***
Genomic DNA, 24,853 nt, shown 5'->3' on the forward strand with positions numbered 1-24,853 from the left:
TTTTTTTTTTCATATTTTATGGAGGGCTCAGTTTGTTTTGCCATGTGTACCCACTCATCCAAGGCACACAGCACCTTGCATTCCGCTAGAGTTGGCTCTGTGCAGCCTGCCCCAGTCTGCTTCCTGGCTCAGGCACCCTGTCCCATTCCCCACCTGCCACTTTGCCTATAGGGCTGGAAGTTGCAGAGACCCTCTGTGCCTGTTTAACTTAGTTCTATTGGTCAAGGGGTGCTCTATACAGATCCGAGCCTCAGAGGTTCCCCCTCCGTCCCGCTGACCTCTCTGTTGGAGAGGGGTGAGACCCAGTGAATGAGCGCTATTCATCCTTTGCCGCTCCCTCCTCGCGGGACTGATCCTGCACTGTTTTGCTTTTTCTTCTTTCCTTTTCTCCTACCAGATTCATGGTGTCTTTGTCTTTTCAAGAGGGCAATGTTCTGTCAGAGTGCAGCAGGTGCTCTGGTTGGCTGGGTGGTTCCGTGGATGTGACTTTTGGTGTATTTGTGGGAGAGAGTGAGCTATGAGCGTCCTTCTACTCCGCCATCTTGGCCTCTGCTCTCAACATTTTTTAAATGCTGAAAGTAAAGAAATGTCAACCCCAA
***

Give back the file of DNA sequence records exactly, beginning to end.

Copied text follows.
Genomic DNA, 24,853 nt, shown 5'->3' on the forward strand with positions numbered 1-24,853 from the left:
TTTTTTTTTTCATATTTTATGGAGGGCTCAGTTTGTTTTGCCATGTGTACCCACTCATCCAAGGCACACAGCACCTTGCATTCCGCTAGAGTTGGCTCTGTGCAGCCTGCCCCAGTCTGCTTCCTGGCTCAGGCACCCTGTCCCATTCCCCACCTGCCACTTTGCCTATAGGGCTGGAAGTTGCAGAGACCCTCTGTGCCTGTTTAACTTAGTTCTATTGGTCAAGGGGTGCTCTATACAGATCCGAGCCTCAGAGGTTCCCCCTCCGTCCCGCTGACCTCTCTGTTGGAGAGGGGTGAGACCCAGTGAATGAGCGCTATTCATCCTTTGCCGCTCCCTCCTCGCGGGACTGATCCTGCACTGTTTTGCTTTTTCTTCTTTCCTTTTCTCCTACCAGATTCATGGTGTCTTTGTCTTTTCAAGAGGGCAATGTTCTGTCAGAGTGCAGCAGGTGCTCTGGTTGGCTGGGTGGTTCCGTGGATGTGACTTTTGGTGTATTTGTGGGAGAGAGTGAGCTATGAGCGTCCTTCTACTCCGCCATCTTGGCCTCTGCTCTCAACATTTTTTAAATGCTGAAAGTAAAGAAATGTCAACCCCAA